When Sarah [Abbey Lee Kershaw’s character] asks, ‘What’s it like being the sun?’ she very matter-of-fact says, ‘Everything you’re not’. When Gigi [Bella Heathcote’s character] reveals all the plastic surgery she’s had to make her beautiful, she defends it by saying no one really likes the way she looks, and Jesse replies, ‘I do’. Every scene has a curl. Sometimes very clear, sometimes not.
Elle’s character is this beautiful woman, yet even when she interacts with this young photographer there is nothing sexual. But then, when she later drives with him after getting into the agency, she’s almost aroused by that victory.
That’s the beginning of the narcissism. You need sexuality, or you need non-sexuality, you need to be very clear. There’s no overt sexuality in the Jesse character because she’s partly a girl becoming a woman who fears penetration. She’s uncertain what she can do, yet she plays in a world of wolves. She’s the lamb, but she’s the one leading them.
Regarding the triangles. Each point, presumably, represents one of the three ‘witches’. [He nods] And the triangles surround her, like the witches?
Yes, like in a ritual. They fence in the lamb, capture her. Then they feed off the lamb.
As the film progresses, the colours are quite drastic, particularly the reds and blues. You're also colour blind: is that something that affects your filmmaking?
I like extremes. The more extreme, the more interesting it becomes.
What meanings did you apply to each colour?
Whatever feels right. For me, it works purely on what I would like to see. Like an infant doing a drawing, I try to make it very simple.
But it still serves a purpose.
Yes. But the purpose is unknown to me until the film is done.
Is that not difficult going into a film?
Well, I shoot in chronological order because of that. So I can see the movie unfold in front of me. I can change it. Mutate it. I can continue. It is like being a painter.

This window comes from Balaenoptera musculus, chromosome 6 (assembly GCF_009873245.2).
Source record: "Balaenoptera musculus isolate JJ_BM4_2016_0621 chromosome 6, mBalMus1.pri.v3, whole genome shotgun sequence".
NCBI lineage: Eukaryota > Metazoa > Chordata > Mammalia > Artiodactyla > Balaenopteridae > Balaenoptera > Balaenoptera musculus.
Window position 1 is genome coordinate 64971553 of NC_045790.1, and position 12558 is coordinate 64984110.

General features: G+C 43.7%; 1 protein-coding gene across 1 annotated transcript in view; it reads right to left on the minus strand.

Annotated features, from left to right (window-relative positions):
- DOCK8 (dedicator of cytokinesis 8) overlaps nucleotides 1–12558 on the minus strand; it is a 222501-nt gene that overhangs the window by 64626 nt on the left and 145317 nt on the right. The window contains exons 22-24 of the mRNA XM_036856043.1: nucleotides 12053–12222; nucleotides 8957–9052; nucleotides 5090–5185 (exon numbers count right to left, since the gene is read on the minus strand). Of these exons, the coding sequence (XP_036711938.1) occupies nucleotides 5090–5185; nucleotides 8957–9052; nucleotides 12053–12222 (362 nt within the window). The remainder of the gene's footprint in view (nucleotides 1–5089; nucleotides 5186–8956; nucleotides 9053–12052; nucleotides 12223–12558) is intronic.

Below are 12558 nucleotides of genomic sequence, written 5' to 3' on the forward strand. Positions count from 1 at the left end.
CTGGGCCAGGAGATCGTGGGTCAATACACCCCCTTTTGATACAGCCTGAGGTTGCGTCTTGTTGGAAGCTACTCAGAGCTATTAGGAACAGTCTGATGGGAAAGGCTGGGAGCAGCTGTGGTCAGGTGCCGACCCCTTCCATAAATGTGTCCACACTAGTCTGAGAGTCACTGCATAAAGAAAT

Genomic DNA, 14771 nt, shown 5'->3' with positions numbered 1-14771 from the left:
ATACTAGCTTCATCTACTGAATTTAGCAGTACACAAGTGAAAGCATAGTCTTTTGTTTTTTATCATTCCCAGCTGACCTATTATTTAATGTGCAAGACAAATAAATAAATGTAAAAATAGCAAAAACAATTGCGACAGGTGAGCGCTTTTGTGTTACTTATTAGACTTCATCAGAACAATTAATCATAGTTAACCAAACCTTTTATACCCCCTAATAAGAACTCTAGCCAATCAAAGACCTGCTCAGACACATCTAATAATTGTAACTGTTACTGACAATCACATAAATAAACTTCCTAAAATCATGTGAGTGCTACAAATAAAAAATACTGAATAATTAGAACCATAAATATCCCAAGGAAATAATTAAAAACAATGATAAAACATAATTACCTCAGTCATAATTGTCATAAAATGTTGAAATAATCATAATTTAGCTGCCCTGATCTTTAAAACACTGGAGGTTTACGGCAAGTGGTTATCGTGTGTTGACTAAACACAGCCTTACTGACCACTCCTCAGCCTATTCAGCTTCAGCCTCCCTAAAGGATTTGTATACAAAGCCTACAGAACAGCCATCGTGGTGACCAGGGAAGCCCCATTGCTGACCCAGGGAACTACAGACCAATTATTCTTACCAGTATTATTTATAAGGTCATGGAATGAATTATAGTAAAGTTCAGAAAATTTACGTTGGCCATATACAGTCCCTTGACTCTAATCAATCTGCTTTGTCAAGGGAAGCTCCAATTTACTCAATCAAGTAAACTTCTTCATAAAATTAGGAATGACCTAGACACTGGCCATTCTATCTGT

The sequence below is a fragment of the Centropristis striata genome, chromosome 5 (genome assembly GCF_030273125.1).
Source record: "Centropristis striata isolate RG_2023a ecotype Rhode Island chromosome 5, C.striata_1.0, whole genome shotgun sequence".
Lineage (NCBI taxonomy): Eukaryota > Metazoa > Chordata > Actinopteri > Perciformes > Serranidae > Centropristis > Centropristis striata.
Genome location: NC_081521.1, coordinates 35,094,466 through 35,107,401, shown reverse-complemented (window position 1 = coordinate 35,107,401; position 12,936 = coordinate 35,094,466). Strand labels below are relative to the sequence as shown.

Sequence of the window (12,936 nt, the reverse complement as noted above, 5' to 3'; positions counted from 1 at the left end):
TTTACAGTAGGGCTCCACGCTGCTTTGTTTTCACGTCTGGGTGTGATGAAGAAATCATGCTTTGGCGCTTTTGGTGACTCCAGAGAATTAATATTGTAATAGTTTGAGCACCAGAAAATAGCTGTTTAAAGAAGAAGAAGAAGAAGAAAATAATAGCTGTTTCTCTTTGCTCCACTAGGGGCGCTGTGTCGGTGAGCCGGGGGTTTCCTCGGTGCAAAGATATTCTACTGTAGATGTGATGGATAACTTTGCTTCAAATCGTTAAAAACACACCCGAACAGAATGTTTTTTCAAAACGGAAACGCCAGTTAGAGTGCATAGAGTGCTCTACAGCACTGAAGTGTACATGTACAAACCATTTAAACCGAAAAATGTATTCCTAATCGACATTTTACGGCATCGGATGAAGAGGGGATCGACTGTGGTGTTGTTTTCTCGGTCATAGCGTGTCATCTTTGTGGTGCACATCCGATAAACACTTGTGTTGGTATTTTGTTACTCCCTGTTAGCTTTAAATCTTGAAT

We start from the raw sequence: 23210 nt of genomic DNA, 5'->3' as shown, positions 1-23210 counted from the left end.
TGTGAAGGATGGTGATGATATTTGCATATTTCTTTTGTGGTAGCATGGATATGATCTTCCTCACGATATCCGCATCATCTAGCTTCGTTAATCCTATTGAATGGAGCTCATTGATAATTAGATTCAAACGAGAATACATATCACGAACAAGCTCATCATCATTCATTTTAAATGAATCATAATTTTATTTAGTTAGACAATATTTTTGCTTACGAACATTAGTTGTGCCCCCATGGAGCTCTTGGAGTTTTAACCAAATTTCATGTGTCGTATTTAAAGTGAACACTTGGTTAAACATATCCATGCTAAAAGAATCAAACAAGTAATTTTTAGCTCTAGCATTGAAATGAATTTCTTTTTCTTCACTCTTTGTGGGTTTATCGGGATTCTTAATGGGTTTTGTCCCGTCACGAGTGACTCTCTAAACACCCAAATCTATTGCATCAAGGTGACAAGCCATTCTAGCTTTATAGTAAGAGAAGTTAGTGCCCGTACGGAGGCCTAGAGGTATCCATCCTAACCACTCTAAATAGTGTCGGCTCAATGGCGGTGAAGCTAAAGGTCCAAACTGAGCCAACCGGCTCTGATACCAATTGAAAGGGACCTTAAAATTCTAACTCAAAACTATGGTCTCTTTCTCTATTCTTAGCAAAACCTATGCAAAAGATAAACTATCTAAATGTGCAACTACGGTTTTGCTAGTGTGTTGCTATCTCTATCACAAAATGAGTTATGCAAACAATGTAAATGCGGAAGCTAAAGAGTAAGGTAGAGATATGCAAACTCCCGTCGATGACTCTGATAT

Do people you’re working with ever find that frustrating?
I think, at the beginning, some people can find it frightening, because it's a bit like creative free-fall. But I think creativity breeds on fear.
Fear of failure.
Is that what you fear?
Yeah. I think you have to put yourself in a situation that is so dire. The greatest artists were in a situation where they had to pay their bills. That’s a very convenient way to get very creative very fast. It’s very important to have that constant fear around you. For many years, it was about money, because I never had any money. Things are a little bit different now, so I have to create another kind of fear. Failure.
It’s interesting that you work off the cuff because the shots in your films, like Elle’s character, are so self-assured.
Because I force myself to react purely on my instinct. It’s like the trick, the game. I have to make that instinct as pure as I can because that is success. That is something that can never be taken away from me. That’s my choice. If you love it or hate it, I don’t care, because I did it exactly how I wanted to do it. That probably means it is going to polarise. Polarisation is good because then you have been violated. Violation means you have an emotional reaction to it and that’s the essence of creativity. Good or bad, that’s your Chinese dinner. We spend so much time talking about art being good or bad, or what’s it worth. It’s like, those words have no meaning in creativity. It’s just us trying to create a standard.
I guess when people describe things these days, especially in the internet age, it feels like there is so much hyperbole thrown around, people using extremes to explain things. Are you against that?
No, I’m all for it. I think the internet is the greatest invention since women.
Have you always worked on instinct when making your films?
I started on my first film because I read John Cassavetes did it on his films. I really loved The Killing of a Chinese Bookie and thought ‘If he can do it, I can do it’. Then it became a mantra, a dogma of the process.
The Neon Demon is out now on DVD.